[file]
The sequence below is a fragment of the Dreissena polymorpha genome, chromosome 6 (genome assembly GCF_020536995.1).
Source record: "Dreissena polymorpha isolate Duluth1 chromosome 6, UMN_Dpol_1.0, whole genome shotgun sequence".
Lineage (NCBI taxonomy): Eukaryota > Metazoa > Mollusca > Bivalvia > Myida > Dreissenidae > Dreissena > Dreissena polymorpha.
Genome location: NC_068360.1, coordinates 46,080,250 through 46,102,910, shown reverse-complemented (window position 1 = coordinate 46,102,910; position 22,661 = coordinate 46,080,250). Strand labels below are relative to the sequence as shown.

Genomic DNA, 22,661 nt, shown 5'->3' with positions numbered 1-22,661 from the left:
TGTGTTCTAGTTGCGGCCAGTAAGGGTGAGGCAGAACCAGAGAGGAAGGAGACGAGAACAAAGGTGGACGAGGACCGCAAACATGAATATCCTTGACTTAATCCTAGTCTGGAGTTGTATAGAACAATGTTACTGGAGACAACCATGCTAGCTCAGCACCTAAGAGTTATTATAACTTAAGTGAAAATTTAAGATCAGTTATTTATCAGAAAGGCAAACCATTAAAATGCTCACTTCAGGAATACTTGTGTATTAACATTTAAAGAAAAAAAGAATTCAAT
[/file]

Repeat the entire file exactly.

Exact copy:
The sequence below is a fragment of the Dreissena polymorpha genome, chromosome 6 (genome assembly GCF_020536995.1).
Source record: "Dreissena polymorpha isolate Duluth1 chromosome 6, UMN_Dpol_1.0, whole genome shotgun sequence".
Lineage (NCBI taxonomy): Eukaryota > Metazoa > Mollusca > Bivalvia > Myida > Dreissenidae > Dreissena > Dreissena polymorpha.
Genome location: NC_068360.1, coordinates 46,080,250 through 46,102,910, shown reverse-complemented (window position 1 = coordinate 46,102,910; position 22,661 = coordinate 46,080,250). Strand labels below are relative to the sequence as shown.

Genomic DNA, 22,661 nt, shown 5'->3' with positions numbered 1-22,661 from the left:
TGTGTTCTAGTTGCGGCCAGTAAGGGTGAGGCAGAACCAGAGAGGAAGGAGACGAGAACAAAGGTGGACGAGGACCGCAAACATGAATATCCTTGACTTAATCCTAGTCTGGAGTTGTATAGAACAATGTTACTGGAGACAACCATGCTAGCTCAGCACCTAAGAGTTATTATAACTTAAGTGAAAATTTAAGATCAGTTATTTATCAGAAAGGCAAACCATTAAAATGCTCACTTCAGGAATACTTGTGTATTAACATTTAAAGAAAAAAAGAATTCAAT